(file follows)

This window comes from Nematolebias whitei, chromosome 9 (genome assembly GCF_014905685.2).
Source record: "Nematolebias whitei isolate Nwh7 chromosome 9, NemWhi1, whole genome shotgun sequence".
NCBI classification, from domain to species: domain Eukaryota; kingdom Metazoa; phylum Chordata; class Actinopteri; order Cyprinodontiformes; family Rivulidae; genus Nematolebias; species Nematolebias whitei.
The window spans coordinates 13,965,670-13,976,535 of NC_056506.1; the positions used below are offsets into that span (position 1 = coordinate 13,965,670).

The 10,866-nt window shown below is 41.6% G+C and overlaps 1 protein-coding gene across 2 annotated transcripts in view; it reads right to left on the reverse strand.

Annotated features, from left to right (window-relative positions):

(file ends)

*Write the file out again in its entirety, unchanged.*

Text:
This window comes from Nematolebias whitei, chromosome 9 (genome assembly GCF_014905685.2).
Source record: "Nematolebias whitei isolate Nwh7 chromosome 9, NemWhi1, whole genome shotgun sequence".
NCBI classification, from domain to species: domain Eukaryota; kingdom Metazoa; phylum Chordata; class Actinopteri; order Cyprinodontiformes; family Rivulidae; genus Nematolebias; species Nematolebias whitei.
The window spans coordinates 13,965,670-13,976,535 of NC_056506.1; the positions used below are offsets into that span (position 1 = coordinate 13,965,670).

The 10,866-nt window shown below is 41.6% G+C and overlaps 1 protein-coding gene across 2 annotated transcripts in view; it reads right to left on the reverse strand.

Annotated features, from left to right (window-relative positions):